Sophia: As we live longer lives, how does that change how we make financial plans?
Andrew: The first thing individuals have to realize is that they have got more time ahead of them than past generations. They need to do things differently and they need to invest in their future more. But because it's a different future that also gives them more options and more choices. And there is the question of what they want to do. And this is where it gets really exciting because we're seeing a change in what people do. So you can now look around and see what others are doing and say I like that, how do I do it? But it is very much about trying to make a friend of your future self. What does your 80 or 90-year-old self want that you can give them now that you're going to thank yourself for later. Start having those conversations with your future self, and start thinking what can I give that person-- is it money, health, skills, good relationships? And then we get to the heart of really what financial planning is-- how do I support the life I want as opposed to how do I have the life that supports the finances I need. And I think that's the really key part of good financial planning.
Sophia: How does the concept you shared in the talk about a multi-stage life change what we expect from financial products and services?
Andrew: In the three-stage life-- education, work, and retirement-- the goal of work was to transfer money to retirement. But now we’re living in a multi-stage life where you have to keep an eye on all your assets—health, skills, finances, productivity. In the 20th century life insurance developed. There was a big risk you might die early, and you wanted to make sure your family was looked after. The really big risk going forward is longevity insurance-- outliving my health, wealth, skills, purpose, and relationships. Also, over a longer life you’re going to have periods that are like the Snakes and Ladders game. What we're going to see in the financial sector is a lot of product innovation because there's lots more new risks around. We're starting to see some of that happen. I think we're seeing more flexibility, about how people manage their pensions after they retire, more options to draw down when you're working and to make up later.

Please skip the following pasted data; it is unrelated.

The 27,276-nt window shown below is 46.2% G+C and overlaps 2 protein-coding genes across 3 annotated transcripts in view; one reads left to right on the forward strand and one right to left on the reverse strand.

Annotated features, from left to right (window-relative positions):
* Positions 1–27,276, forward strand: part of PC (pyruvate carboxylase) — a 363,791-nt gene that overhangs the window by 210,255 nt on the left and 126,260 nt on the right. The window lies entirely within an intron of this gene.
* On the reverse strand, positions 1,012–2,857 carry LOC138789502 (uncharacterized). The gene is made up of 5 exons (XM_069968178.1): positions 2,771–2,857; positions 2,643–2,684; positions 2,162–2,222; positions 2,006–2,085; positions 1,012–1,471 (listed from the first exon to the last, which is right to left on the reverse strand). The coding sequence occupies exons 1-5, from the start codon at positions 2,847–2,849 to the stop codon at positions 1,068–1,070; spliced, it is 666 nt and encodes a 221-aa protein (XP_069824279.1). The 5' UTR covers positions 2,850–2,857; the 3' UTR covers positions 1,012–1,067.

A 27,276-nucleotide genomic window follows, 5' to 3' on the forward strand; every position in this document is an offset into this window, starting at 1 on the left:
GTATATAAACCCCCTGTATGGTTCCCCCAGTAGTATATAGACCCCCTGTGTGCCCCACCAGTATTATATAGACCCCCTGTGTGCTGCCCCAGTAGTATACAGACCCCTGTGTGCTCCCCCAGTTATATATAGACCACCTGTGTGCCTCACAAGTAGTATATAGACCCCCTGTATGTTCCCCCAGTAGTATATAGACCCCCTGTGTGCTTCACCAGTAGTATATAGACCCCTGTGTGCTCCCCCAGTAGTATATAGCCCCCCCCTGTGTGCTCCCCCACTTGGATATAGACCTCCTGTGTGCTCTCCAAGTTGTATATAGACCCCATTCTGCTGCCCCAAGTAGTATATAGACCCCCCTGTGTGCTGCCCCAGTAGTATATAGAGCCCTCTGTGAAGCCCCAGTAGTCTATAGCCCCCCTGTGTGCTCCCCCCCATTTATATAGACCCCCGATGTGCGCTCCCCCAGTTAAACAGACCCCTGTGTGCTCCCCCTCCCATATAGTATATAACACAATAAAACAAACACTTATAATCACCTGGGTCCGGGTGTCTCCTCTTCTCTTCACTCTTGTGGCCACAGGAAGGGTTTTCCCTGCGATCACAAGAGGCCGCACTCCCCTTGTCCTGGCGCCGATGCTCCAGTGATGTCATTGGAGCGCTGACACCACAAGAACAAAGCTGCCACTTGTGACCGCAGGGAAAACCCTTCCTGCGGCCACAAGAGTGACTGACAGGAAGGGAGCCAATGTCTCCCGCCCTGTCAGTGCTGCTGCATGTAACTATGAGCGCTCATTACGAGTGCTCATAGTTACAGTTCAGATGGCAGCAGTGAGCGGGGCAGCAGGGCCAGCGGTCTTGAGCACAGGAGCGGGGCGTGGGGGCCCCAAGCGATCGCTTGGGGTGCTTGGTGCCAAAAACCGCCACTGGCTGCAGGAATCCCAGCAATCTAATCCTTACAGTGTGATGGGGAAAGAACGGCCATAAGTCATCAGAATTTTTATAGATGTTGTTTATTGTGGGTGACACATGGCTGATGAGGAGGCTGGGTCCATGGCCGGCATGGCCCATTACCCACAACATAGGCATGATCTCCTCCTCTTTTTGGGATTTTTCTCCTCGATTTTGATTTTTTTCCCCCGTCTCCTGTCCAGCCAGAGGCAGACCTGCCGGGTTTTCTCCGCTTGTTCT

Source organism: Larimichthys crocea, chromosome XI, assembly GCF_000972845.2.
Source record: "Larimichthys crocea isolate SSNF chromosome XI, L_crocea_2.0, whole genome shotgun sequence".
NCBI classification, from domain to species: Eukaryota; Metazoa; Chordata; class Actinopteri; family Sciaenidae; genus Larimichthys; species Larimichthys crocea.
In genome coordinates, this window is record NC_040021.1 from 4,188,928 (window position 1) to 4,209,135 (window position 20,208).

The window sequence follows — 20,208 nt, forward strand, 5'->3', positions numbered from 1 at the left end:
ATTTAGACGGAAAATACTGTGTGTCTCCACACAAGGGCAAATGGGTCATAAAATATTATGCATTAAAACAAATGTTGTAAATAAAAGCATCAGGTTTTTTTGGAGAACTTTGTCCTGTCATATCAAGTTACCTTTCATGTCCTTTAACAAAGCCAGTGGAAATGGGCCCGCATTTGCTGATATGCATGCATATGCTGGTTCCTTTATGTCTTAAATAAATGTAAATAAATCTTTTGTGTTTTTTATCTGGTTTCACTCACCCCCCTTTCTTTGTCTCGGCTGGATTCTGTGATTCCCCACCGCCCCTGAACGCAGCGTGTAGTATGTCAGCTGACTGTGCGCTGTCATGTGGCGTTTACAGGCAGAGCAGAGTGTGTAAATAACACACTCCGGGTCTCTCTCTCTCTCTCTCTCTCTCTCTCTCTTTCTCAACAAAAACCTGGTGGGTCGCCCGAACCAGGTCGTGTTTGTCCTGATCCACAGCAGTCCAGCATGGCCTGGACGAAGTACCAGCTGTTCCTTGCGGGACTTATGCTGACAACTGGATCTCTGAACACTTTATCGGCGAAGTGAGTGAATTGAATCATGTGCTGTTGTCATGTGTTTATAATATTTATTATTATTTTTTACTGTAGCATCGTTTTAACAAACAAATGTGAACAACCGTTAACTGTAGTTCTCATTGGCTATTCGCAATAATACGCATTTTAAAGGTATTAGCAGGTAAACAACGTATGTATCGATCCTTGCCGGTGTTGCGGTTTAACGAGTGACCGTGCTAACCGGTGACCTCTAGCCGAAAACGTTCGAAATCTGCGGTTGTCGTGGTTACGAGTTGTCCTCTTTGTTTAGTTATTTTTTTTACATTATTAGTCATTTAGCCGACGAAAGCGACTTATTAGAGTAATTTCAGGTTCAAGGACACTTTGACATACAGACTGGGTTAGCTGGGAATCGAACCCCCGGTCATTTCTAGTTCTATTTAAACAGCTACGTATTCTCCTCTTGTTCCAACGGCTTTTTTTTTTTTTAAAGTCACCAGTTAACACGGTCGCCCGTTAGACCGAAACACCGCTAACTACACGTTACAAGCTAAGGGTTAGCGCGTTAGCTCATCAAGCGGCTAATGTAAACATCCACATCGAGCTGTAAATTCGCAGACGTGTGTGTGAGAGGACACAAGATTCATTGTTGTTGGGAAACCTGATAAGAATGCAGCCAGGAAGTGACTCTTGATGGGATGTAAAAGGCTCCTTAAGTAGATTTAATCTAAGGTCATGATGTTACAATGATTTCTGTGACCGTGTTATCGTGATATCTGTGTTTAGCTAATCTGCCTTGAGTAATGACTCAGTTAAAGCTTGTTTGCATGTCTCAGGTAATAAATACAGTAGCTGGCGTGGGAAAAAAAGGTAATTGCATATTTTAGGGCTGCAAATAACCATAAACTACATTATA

But there are still a whole bunch of risks that we haven't yet got products for. I think what we will see is more AI. The same way we have preventative health, we might do the same thing for finances where we know what triggers a financial problem just as we know what triggers a health problem. And if you can get data that warns people early enough, AI could be incredibly helpful here. Of course, being told that there’s an impending problem that I can do something about requires two things: one is a willingness for me to act on it. And the other is the resources to do something about it. The skills of thinking about yourself in the future are just getting more and more important as we live these longer lives. So how do we get people to think more about their future self and investments?
Sophia: One of the most important investments in your future self will be education. How does the multi-stage life change how we and other companies should approach learning and development?
Andrew: Education will be more spread out across a lifetime. If you’re working into your 70’s and 80’s then you’ll need a 60-year curriculum. We’re going to see a shift in the type of skills we need with much more focus on human skills like coping during a transition or providing a sense of purpose. And we need to drop ageist assumptions like that undergraduate degrees are for people age 18-22. More companies are providing education and training to everyone. They’re now doing it across career stages not just at early stages. So that’s definitely been a positive, and I also notice more firms letting employees decide what they want to learn. Because as career paths become more diverse, it makes less sense for the firm to dictate the coursework and more sense for employees to curate their own learning. And the other thing we’re seeing is firms recognizing that learning is not just something you do in a class, but something you can do all the time. So how do I make sure that when people switch on their machine, there's an opportunity for them to learn continuously, in an easy bite sized form?
Sophia: Thank you for sharing some steps we can take towards a better future. I hope readers will take away some bite sized learnings from this article : )